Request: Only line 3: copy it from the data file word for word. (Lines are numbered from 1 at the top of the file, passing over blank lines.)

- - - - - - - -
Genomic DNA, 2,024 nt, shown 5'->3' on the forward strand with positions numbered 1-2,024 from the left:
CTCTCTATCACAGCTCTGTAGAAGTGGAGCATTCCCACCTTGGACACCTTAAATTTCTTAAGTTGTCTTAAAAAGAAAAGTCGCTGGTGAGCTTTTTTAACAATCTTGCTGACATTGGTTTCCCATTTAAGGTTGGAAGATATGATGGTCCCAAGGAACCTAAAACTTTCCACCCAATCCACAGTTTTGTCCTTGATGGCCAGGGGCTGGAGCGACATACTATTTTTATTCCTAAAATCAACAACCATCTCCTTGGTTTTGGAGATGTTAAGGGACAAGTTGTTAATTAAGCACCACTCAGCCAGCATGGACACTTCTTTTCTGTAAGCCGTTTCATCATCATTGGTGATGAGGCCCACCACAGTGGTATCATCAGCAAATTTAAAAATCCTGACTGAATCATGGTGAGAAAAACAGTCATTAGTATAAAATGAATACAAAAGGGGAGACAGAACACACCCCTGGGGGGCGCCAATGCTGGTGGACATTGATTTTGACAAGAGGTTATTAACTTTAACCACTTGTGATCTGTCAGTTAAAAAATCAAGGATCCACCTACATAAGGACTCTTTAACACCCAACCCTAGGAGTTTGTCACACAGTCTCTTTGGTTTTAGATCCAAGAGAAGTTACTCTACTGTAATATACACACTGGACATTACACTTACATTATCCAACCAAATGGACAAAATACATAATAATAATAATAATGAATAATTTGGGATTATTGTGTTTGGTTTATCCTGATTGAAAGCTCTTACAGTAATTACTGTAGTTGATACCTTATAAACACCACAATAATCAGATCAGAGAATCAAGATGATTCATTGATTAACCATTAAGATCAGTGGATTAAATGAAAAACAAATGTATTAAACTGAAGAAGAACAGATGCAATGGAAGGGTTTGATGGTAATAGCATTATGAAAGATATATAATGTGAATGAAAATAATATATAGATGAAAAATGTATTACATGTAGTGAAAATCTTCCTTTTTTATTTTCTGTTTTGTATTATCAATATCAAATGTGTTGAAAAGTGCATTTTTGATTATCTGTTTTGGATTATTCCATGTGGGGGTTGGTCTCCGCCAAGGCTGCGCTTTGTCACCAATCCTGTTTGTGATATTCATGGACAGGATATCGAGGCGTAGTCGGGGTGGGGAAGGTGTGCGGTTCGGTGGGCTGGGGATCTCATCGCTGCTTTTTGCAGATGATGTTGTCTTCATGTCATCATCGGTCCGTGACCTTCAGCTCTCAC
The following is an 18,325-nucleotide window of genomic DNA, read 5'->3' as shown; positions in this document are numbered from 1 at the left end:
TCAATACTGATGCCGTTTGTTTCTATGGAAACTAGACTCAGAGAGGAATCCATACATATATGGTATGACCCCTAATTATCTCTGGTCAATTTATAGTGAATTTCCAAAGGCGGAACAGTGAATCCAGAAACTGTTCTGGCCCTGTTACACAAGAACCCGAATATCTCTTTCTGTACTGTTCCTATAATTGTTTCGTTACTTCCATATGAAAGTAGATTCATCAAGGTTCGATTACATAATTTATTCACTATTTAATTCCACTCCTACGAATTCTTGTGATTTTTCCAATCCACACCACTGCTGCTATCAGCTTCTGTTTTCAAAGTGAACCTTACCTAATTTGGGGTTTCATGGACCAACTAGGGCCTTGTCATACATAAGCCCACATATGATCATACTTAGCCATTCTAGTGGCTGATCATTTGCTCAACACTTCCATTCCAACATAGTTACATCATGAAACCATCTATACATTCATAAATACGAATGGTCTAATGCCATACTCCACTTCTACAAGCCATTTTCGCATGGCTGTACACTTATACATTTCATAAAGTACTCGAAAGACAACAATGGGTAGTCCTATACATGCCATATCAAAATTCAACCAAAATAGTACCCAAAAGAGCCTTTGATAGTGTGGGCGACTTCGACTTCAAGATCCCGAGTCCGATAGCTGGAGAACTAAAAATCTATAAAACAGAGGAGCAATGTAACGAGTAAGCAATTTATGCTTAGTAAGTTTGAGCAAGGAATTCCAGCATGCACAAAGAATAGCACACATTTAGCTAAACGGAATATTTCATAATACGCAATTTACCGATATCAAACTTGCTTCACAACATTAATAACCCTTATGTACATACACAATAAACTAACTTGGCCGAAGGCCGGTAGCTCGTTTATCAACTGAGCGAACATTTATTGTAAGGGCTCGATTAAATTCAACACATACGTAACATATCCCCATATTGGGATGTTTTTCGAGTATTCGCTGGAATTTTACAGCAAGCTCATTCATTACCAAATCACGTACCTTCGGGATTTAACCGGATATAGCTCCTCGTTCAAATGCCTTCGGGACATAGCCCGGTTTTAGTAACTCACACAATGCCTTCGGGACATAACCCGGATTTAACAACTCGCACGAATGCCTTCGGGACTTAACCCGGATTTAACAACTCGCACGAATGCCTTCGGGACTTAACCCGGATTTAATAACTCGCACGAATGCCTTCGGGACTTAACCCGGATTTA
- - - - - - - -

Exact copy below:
The following is an 18,325-nucleotide window of genomic DNA, read 5'->3' as shown; positions in this document are numbered from 1 at the left end: